unplanted

the man who taught me to appreciate rubber chickens

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 I’ve been thinking about my grandpa a lot the past couple days.  A few nights ago I had a dream that I was shopping for a new flask to give him.  Today I got into a conversation at work–I don’t know how it began–about my grandpa.  I fell into the conversation and lost track of time and became a little disconnected from the fact that I was telling co-workers some stories I usually save for, well, other times.  And I was thinking about how much I miss my grandpa, how much I’ve changed just in the years since he died, how different I am from the Kim I was when I was young and he was alive.  Really, it hasn’t been that long since he died.  But it feels like a long, long time. 

And it feels even longer since I last sat and laughed with him, since he asked me if I wanted to take a little nip of his booze, since I stared blankly while he told me a racist joke or made an otherwise offensive comment.  

I am thinking a lot about him tonight and wondering how much I am like him.  I know how different we are, but I wonder what of his qualities I have.  His wit, yes.  But what else?  What is there about how I see the world that I got from my grandfather?  I don’t know for sure.  I spent much more time with him when I was little than in my teens and twenties.  By the time he died I barely knew him.  

I wish I could sit with you and tell you some stories right now.  I’d like to see your reaction to a few things.  But, since that can’t happen right now, I’ll share with you something that I wrote when Grandpa was dying.  I was living in Oregon and he was three thousand miles away and the cancer was eating away at him and I wrote this:

Grandpa’s a jokester. That’s how I think of him, anyway. I can’t remember a time when I have walked into his house and he has forgotten to tell me about the lady who didn’t like flies until she opened one. Nor can I remember a time when I’ve sat in his darkened den and thought less about why he never, ever turns the lights on, and more about those two marzipan boobs he always has sitting on his mantle. I don’t know how many times he brought them down, offered them to my brother as edible candy, only to watch as Jeff’s face grew redder than you thought possible. 
 
Those visits I have with him are rarer and rarer, and I think I should get back over there, I should listen more closely to his jokes. I should write these things down to preserve them, just in case.
 
And now when I go, I notice that the boobs are still there, dust covered and far from edible. I wonder why mice haven’t got to them. I wonder why they haven’t moved from their place on the mantle. I wonder, too, how many people have come into his house and had these boobs placed in their palms. How many have looked at not just their shape, but the care the baker took in dying the areola just a shade darker than the nipple. It is food coloring, of course. The marzipan is conveniently flesh-colored.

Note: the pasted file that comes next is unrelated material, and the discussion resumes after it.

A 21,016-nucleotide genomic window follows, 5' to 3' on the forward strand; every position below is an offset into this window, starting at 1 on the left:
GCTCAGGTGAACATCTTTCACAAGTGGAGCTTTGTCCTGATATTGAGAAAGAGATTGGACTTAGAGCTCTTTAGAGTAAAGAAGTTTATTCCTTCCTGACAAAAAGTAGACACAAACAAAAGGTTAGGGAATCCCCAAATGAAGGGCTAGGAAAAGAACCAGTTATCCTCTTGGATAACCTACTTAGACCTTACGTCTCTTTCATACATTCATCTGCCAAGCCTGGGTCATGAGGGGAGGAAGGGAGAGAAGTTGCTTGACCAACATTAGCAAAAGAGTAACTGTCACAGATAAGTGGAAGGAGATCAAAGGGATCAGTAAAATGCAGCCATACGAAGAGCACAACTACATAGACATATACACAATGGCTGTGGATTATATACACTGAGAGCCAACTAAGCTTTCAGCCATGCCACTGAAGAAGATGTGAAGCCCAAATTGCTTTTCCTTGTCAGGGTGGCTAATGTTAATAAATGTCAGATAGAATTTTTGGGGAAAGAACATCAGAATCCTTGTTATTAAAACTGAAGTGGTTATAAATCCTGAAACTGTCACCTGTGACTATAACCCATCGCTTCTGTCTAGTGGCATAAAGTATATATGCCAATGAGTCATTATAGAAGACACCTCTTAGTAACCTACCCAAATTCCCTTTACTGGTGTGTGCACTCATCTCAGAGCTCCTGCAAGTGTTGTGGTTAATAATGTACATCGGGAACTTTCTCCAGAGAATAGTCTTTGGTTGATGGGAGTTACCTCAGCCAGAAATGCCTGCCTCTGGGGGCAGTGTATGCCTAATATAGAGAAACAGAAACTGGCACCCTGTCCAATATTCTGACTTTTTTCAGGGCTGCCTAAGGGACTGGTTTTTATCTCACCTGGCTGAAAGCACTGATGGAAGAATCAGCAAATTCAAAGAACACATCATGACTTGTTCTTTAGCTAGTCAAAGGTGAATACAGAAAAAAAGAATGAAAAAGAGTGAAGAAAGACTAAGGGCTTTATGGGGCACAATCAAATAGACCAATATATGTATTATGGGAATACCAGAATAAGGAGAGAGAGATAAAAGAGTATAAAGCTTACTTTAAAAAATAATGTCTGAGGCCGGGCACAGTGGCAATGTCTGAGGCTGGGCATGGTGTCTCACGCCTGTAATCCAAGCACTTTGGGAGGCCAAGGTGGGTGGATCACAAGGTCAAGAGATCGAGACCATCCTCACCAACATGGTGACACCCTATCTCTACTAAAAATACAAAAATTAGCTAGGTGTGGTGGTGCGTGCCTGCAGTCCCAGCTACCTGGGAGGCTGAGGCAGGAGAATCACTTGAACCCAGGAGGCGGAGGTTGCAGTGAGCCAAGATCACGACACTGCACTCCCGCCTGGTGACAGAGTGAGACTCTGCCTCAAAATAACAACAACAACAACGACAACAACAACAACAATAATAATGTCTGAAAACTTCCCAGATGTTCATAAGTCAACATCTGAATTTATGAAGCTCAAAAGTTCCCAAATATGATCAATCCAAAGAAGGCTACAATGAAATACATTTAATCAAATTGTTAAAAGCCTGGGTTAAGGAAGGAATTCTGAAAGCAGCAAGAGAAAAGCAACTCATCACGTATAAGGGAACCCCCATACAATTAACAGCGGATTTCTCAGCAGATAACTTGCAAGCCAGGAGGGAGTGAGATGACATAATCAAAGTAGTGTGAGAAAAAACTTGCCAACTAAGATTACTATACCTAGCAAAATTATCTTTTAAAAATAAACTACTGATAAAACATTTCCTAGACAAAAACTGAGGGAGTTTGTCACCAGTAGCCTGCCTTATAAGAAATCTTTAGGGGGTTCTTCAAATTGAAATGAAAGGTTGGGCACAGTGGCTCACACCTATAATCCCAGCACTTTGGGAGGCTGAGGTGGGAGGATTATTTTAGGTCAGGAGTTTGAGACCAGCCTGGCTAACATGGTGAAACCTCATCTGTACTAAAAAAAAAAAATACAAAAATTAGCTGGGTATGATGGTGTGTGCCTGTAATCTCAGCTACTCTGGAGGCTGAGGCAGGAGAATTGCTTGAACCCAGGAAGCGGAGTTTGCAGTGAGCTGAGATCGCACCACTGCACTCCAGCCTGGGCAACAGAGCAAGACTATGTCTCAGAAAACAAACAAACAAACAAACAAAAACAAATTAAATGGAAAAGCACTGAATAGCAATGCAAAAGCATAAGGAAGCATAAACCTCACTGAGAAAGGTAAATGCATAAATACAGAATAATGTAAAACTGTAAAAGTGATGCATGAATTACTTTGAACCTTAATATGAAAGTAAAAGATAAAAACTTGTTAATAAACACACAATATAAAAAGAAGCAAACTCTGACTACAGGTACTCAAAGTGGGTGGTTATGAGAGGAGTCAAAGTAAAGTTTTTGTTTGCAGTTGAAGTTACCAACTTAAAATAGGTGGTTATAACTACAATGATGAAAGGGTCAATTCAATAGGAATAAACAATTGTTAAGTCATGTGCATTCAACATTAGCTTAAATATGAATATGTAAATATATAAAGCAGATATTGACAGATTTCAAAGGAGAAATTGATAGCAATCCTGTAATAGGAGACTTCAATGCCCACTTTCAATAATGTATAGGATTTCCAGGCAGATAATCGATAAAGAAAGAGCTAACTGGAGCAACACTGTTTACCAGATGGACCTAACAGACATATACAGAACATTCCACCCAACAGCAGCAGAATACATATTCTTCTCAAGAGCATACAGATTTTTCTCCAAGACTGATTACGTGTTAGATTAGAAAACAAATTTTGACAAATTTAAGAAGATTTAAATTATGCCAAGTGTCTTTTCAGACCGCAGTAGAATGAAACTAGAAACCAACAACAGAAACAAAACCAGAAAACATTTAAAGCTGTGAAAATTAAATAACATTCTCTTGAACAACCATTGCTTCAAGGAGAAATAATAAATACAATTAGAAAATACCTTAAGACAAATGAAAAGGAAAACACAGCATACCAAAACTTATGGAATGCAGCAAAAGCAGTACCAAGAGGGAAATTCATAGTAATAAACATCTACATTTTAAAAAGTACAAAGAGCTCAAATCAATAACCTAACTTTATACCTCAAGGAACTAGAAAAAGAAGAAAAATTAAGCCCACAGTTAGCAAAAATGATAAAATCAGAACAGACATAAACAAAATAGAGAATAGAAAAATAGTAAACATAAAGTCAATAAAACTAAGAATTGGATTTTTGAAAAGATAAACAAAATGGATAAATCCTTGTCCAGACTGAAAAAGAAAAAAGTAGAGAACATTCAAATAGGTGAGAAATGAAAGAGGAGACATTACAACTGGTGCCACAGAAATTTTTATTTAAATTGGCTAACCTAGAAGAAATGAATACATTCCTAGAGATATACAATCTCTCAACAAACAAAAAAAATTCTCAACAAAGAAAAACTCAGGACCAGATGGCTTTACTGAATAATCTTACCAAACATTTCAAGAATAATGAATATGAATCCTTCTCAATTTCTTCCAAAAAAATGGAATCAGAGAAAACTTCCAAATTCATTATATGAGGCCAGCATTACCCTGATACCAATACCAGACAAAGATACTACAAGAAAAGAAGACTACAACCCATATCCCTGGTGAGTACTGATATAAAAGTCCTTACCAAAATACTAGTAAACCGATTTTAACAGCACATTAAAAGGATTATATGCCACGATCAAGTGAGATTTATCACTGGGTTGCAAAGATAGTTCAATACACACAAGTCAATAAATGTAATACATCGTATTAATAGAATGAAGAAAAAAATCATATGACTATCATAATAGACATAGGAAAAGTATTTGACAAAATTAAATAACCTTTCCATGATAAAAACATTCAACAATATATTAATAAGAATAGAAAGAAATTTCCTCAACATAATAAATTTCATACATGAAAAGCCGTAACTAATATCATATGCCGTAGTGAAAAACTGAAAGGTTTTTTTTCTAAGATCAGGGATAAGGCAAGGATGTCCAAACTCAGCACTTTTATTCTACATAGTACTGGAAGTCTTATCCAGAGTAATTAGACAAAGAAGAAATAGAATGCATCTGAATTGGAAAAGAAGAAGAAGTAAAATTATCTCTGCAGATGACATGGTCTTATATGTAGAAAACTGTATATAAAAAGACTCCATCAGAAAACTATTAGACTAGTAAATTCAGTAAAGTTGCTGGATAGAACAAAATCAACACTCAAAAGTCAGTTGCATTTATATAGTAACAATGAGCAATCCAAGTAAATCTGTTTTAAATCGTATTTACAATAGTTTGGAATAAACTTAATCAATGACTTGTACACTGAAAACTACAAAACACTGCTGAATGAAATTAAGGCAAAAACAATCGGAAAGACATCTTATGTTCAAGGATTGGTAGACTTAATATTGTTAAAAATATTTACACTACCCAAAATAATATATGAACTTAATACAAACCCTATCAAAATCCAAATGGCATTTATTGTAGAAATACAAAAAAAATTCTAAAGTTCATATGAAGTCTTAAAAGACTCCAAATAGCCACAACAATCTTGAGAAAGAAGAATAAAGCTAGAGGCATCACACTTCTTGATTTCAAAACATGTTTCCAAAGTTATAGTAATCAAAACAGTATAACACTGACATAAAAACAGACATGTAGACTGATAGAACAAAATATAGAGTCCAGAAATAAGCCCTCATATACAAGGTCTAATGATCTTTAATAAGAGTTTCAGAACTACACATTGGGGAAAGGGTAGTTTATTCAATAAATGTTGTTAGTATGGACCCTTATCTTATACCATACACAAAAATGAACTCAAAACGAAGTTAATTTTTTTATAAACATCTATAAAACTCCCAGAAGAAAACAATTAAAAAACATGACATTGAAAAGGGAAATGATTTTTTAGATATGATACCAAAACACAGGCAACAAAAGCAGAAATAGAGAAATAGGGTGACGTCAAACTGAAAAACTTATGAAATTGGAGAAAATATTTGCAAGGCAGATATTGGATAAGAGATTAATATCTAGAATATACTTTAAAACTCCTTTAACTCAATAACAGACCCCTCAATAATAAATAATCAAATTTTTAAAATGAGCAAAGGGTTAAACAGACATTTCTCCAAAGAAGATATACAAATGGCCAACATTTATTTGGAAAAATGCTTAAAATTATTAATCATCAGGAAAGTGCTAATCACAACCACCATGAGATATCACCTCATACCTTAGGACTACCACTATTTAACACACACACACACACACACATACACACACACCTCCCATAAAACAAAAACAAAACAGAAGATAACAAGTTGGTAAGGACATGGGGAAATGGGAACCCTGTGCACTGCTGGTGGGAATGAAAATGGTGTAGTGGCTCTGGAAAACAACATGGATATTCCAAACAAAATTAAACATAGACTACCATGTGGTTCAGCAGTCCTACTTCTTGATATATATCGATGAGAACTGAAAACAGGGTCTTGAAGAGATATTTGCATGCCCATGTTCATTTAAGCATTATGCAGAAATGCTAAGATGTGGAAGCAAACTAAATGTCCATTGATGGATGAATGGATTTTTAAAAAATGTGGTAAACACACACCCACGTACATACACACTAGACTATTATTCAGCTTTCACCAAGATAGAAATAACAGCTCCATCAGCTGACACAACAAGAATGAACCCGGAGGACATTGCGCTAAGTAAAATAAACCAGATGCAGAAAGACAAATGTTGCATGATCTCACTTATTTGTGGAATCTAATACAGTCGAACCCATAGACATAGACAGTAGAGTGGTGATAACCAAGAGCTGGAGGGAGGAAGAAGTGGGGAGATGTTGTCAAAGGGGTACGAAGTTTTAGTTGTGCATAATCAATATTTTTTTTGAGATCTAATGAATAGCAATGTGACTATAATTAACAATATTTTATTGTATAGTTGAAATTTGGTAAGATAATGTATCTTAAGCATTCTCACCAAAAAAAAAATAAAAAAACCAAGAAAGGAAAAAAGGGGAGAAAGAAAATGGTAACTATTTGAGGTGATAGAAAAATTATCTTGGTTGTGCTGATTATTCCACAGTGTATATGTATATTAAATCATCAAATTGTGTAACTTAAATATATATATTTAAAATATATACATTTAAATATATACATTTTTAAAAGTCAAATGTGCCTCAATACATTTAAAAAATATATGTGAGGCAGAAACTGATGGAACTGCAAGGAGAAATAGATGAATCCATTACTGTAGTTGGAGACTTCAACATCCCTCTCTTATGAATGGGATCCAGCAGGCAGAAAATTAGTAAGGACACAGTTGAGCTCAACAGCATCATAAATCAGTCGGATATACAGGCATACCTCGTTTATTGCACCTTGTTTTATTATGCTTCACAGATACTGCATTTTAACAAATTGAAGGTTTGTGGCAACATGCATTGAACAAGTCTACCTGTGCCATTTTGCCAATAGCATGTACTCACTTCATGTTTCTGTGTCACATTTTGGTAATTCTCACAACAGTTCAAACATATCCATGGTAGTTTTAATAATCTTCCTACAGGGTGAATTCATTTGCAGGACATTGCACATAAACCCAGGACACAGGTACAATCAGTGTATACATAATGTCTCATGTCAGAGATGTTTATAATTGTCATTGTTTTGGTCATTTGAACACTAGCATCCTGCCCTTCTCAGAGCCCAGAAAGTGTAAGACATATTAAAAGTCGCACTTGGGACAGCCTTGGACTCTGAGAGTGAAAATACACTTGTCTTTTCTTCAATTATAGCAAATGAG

I want to ask him about my toys, about the things I played with when I used to come over here every weekend, when I used to stay here during the summer. Back when I saw him more than once a year. Back when my visits here lasted more than a couple of hours, when his den wasn’t so dark. The blinds were always open back then. 
 
Without asking, I try to guess where he’s hidden my toys. I imagine that there is, still, a worn cardboard box somewhere. And in the box are all those treasures he pulled from dumpsters, hand-me-downs no one wanted, a rubber chicken, a skeletal foot held together with thin pieces of wire, a book with a story in it about Dangerous Dan McGrew. 
 
Somewhere, there is a tin can with bits of chewed crayons.
 
Somewhere, there are old coloring books, one that was so big I had to lie on it just to reach each corner.
 
Somewhere, there is a plastic flask with a foam sleeve made to look like a cheese sandwich with a bite taken out of it. The neck of the flask pokes out of that place where the bite is, in case you want to take a nip without offending anyone, Grandpa once told me. He was never one to upset the ladies. Always a gentleman.
 
Pardon me, he would say in something close to a British accent, a voice that harbored a tone much more civil than his usual southern drawl, I do believe a dog has come along here. And he would grin to himself as he took out his white handkerchief and draped it with a chivalrous flair around the fake poop he’d laid on the table. No one said a word when he tucked it back in his pocket.
 
Somewhere, there is a piece of fake poop.
I have asked for these things before, but the old man has refused to give them to me. He says he wants to keep them. They are my artifacts, I want to tell him. My teeth marks are in the crayons; my name is scrawled in the coloring books; my fingerprints are still on the rubber chicken. And I think about how long it will be before I have these things again, before the worn cardboard box finds a place in a darkened corner of my closet.  But I think, too, I should let him preserve them for me as long as he wants, as long as he can.
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Author: Kim Sharp

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